Goodman Games publishes a stellar series of entertaining and inspirational system-neutral supplements that have become key works of the Old School Revival. Foremost of these is the venerable Dungeon Alphabet, an alphabetic compendium now in its fourth edition, funded in a November 2017 Kickstarter campaign. The Dungeon Alphabet, its recent companion The Monster Alphabet, and other Goodman titles help OSR gamemasters rethink their games at a fundamental level. This all-new Goodman Gems collection gathers much-loved supplements that present new character backgrounds, locations, setting elements, monsters, a yearlong calendar, and two marvelous trips through the alphabet.
We provide each ebook complete in .PDF (Portable Document Format). Like all Bundle of Holding titles, these books have NO DRM (Digital Restrictions Management), and our customers are entitled to move them freely among all their ereaders.
Ten percent of each purchase (after gateway fees) goes to this offer's designated charity, Reading is Fundamental.
The total retail value of the titles in this offer is US$98. Customers who pay just US$9.95 get all four titles in our Starter Collection (retail value $37) as DRM-free .PDF ebooks, including The Adventurer's Almanac (retail price $13), the handy DM Campaign Tracker (retail $5), and two collections of tips and tricks for players and gamemasters, PC Pearls (retail $7) and GM Gems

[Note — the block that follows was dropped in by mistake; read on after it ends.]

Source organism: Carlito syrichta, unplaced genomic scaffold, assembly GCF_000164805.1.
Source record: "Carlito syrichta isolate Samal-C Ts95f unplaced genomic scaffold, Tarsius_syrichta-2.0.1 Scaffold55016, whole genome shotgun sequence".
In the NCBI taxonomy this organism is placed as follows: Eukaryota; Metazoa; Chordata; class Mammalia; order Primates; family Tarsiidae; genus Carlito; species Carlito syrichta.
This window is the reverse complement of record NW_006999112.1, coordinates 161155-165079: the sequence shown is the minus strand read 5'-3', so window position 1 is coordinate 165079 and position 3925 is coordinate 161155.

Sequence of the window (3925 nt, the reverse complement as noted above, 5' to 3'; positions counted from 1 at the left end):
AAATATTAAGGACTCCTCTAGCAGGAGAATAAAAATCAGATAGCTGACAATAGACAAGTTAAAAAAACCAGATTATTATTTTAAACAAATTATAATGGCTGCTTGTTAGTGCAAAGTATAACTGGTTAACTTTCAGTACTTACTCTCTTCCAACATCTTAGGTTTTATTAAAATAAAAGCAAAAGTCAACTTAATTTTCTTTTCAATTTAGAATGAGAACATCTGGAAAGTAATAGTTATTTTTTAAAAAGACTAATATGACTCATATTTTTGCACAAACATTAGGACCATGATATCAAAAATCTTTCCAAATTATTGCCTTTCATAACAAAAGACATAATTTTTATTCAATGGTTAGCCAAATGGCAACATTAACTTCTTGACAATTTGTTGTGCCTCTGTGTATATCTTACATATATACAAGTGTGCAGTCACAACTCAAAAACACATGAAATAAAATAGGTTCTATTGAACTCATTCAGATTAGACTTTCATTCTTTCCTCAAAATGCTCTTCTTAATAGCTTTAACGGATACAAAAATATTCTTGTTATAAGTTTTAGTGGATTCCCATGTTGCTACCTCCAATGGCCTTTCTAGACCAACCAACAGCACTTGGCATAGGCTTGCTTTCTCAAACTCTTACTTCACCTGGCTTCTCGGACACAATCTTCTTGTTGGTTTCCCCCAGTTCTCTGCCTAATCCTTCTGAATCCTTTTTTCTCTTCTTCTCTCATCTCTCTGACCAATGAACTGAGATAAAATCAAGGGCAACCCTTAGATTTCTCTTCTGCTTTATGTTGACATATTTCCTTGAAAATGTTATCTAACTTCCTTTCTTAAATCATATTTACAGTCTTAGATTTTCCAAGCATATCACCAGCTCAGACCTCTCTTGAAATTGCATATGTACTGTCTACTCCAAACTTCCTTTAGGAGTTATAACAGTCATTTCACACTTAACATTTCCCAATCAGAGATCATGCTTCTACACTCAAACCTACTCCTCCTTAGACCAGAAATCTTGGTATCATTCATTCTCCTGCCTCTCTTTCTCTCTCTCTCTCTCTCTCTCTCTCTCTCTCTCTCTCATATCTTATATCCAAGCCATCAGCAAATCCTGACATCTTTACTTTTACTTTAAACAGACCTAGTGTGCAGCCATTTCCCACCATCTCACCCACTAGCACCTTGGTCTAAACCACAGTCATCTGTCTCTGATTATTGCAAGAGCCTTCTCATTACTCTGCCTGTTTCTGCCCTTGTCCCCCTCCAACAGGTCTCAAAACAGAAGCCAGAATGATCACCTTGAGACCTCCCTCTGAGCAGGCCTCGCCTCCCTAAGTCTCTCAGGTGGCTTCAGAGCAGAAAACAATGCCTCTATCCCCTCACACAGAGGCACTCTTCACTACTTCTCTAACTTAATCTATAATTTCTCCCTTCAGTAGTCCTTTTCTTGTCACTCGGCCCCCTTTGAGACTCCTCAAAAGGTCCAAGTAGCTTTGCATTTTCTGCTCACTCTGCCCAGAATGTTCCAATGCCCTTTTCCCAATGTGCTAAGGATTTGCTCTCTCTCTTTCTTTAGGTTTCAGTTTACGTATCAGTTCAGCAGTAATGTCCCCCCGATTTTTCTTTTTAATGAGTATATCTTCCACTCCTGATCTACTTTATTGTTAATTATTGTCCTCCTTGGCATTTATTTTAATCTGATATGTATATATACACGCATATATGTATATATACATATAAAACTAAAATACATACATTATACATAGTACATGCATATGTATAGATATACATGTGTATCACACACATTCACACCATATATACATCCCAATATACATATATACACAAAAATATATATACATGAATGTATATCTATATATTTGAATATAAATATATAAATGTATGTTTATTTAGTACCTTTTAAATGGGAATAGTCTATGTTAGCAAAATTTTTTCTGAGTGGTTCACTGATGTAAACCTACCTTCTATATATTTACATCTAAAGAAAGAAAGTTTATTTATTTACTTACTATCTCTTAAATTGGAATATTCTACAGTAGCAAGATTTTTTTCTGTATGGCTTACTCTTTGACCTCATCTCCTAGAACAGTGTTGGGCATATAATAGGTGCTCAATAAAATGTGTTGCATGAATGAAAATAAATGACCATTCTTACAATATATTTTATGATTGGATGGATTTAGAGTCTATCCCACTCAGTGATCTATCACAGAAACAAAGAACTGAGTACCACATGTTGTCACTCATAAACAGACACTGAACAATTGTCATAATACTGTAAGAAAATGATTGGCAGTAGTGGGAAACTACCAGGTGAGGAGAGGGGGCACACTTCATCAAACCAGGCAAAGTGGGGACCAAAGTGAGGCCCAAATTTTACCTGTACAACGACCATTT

Those who pay more than the threshold (average) price, which is set at $24.95 to start, also get our entire Bonus Collection with six more sourcebooks worth an additional $61, including the latest edition of the famous Dungeon Alphabet (retail $8) along with its sequel, The Monster Alphabet (retail $12); two collections of campaign settings, Points of Light (retail $8) and Points of Light 2: The Sunrise Sea (retail $10); the Random Esoteric Creature Generator (retail price $8); and How to Write Adventure Modules That Don't Suck (retail $15).
Basically, these are collections of random encounter tables, adventure seeds, and similar material that should be adaptable to most fantasy RPGs. I can't help wonder why any GM would need so much random material, half the fun of running a game is making this sort of stuff up, but it could be useful if you wanted some ideas in a hurry. Since I don't run this sort of game it's no use to me, and to be honest I feel it's a little on the expensive side if you go for the bonus material. But tastes differ, and if you want this sort of thing you're getting a fair amount for the money. As usual your mileage may vary.
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